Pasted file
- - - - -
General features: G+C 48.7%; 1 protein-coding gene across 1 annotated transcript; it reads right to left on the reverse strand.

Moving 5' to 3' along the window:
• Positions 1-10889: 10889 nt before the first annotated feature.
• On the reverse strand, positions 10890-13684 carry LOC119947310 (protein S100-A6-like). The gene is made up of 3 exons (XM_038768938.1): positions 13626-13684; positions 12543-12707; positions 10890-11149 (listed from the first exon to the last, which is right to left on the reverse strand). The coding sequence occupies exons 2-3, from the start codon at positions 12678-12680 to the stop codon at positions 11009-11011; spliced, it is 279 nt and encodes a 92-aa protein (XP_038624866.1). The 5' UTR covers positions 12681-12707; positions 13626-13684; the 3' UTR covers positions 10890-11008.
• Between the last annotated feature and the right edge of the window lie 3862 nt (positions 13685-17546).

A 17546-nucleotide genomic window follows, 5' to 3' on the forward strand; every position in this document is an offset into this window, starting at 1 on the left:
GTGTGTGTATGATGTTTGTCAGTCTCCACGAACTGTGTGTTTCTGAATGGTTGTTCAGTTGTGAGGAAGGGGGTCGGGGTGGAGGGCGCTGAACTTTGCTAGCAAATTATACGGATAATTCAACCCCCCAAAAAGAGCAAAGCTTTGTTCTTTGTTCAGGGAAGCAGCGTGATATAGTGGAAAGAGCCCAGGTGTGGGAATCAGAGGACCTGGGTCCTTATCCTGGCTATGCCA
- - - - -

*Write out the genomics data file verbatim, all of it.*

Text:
General features: G+C 48.7%; 1 protein-coding gene across 1 annotated transcript; it reads right to left on the reverse strand.

Moving 5' to 3' along the window:
• Positions 1-10889: 10889 nt before the first annotated feature.
• On the reverse strand, positions 10890-13684 carry LOC119947310 (protein S100-A6-like). The gene is made up of 3 exons (XM_038768938.1): positions 13626-13684; positions 12543-12707; positions 10890-11149 (listed from the first exon to the last, which is right to left on the reverse strand). The coding sequence occupies exons 2-3, from the start codon at positions 12678-12680 to the stop codon at positions 11009-11011; spliced, it is 279 nt and encodes a 92-aa protein (XP_038624866.1). The 5' UTR covers positions 12681-12707; positions 13626-13684; the 3' UTR covers positions 10890-11008.
• Between the last annotated feature and the right edge of the window lie 3862 nt (positions 13685-17546).

A 17546-nucleotide genomic window follows, 5' to 3' on the forward strand; every position in this document is an offset into this window, starting at 1 on the left:
GTGTGTGTATGATGTTTGTCAGTCTCCACGAACTGTGTGTTTCTGAATGGTTGTTCAGTTGTGAGGAAGGGGGTCGGGGTGGAGGGCGCTGAACTTTGCTAGCAAATTATACGGATAATTCAACCCCCCAAAAAGAGCAAAGCTTTGTTCTTTGTTCAGGGAAGCAGCGTGATATAGTGGAAAGAGCCCAGGTGTGGGAATCAGAGGACCTGGGTCCTTATCCTGGCTATGCCA